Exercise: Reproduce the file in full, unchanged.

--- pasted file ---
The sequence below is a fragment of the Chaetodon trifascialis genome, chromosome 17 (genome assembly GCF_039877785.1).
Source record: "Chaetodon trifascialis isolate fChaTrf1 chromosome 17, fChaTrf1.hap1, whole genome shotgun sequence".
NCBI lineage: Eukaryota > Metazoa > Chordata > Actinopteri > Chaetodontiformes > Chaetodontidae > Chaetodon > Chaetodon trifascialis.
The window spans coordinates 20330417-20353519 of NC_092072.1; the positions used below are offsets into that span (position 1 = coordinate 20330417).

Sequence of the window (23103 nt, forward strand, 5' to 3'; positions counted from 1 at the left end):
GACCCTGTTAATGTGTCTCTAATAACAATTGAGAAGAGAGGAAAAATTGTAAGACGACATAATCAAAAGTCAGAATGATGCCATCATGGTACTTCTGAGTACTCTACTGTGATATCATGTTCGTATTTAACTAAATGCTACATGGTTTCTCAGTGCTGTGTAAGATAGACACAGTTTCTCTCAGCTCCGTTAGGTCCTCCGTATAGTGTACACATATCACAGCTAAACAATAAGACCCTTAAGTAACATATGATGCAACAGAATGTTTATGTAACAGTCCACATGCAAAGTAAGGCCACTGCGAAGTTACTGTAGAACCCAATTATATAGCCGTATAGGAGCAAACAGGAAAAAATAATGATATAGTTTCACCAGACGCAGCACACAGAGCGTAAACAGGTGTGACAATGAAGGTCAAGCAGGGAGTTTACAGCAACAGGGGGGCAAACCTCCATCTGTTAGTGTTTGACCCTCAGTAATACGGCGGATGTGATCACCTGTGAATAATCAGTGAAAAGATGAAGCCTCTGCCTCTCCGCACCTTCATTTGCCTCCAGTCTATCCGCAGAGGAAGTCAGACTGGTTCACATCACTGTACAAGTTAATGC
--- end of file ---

The sequence below is a fragment of the Chaetodon trifascialis genome, chromosome 17 (genome assembly GCF_039877785.1).
Source record: "Chaetodon trifascialis isolate fChaTrf1 chromosome 17, fChaTrf1.hap1, whole genome shotgun sequence".
NCBI lineage: Eukaryota > Metazoa > Chordata > Actinopteri > Chaetodontiformes > Chaetodontidae > Chaetodon > Chaetodon trifascialis.
The window spans coordinates 20330417-20353519 of NC_092072.1; the positions used below are offsets into that span (position 1 = coordinate 20330417).

Sequence of the window (23103 nt, forward strand, 5' to 3'; positions counted from 1 at the left end):
GACCCTGTTAATGTGTCTCTAATAACAATTGAGAAGAGAGGAAAAATTGTAAGACGACATAATCAAAAGTCAGAATGATGCCATCATGGTACTTCTGAGTACTCTACTGTGATATCATGTTCGTATTTAACTAAATGCTACATGGTTTCTCAGTGCTGTGTAAGATAGACACAGTTTCTCTCAGCTCCGTTAGGTCCTCCGTATAGTGTACACATATCACAGCTAAACAATAAGACCCTTAAGTAACATATGATGCAACAGAATGTTTATGTAACAGTCCACATGCAAAGTAAGGCCACTGCGAAGTTACTGTAGAACCCAATTATATAGCCGTATAGGAGCAAACAGGAAAAAATAATGATATAGTTTCACCAGACGCAGCACACAGAGCGTAAACAGGTGTGACAATGAAGGTCAAGCAGGGAGTTTACAGCAACAGGGGGGCAAACCTCCATCTGTTAGTGTTTGACCCTCAGTAATACGGCGGATGTGATCACCTGTGAATAATCAGTGAAAAGATGAAGCCTCTGCCTCTCCGCACCTTCATTTGCCTCCAGTCTATCCGCAGAGGAAGTCAGACTGGTTCACATCACTGTACAAGTTAATGC